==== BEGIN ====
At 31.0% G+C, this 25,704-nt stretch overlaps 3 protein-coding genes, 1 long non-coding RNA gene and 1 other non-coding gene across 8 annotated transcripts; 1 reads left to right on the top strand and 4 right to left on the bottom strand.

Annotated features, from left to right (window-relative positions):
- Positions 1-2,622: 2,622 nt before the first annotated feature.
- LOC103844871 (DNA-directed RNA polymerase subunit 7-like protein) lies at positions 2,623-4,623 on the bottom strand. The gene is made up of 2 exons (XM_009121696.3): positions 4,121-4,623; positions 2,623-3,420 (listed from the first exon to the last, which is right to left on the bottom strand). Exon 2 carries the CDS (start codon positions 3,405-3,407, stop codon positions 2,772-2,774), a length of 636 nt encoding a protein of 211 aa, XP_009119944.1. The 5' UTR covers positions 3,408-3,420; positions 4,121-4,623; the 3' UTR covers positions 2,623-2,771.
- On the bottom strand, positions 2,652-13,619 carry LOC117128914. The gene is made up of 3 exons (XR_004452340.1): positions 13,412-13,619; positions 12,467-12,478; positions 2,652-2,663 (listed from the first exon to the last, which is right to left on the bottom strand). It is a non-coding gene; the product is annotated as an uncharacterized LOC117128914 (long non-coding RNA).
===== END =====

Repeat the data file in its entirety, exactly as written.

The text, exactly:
At 31.0% G+C, this 25,704-nt stretch overlaps 3 protein-coding genes, 1 long non-coding RNA gene and 1 other non-coding gene across 8 annotated transcripts; 1 reads left to right on the top strand and 4 right to left on the bottom strand.

Annotated features, from left to right (window-relative positions):
- Positions 1-2,622: 2,622 nt before the first annotated feature.
- LOC103844871 (DNA-directed RNA polymerase subunit 7-like protein) lies at positions 2,623-4,623 on the bottom strand. The gene is made up of 2 exons (XM_009121696.3): positions 4,121-4,623; positions 2,623-3,420 (listed from the first exon to the last, which is right to left on the bottom strand). Exon 2 carries the CDS (start codon positions 3,405-3,407, stop codon positions 2,772-2,774), a length of 636 nt encoding a protein of 211 aa, XP_009119944.1. The 5' UTR covers positions 3,408-3,420; positions 4,121-4,623; the 3' UTR covers positions 2,623-2,771.
- On the bottom strand, positions 2,652-13,619 carry LOC117128914. The gene is made up of 3 exons (XR_004452340.1): positions 13,412-13,619; positions 12,467-12,478; positions 2,652-2,663 (listed from the first exon to the last, which is right to left on the bottom strand). It is a non-coding gene; the product is annotated as an uncharacterized LOC117128914 (long non-coding RNA).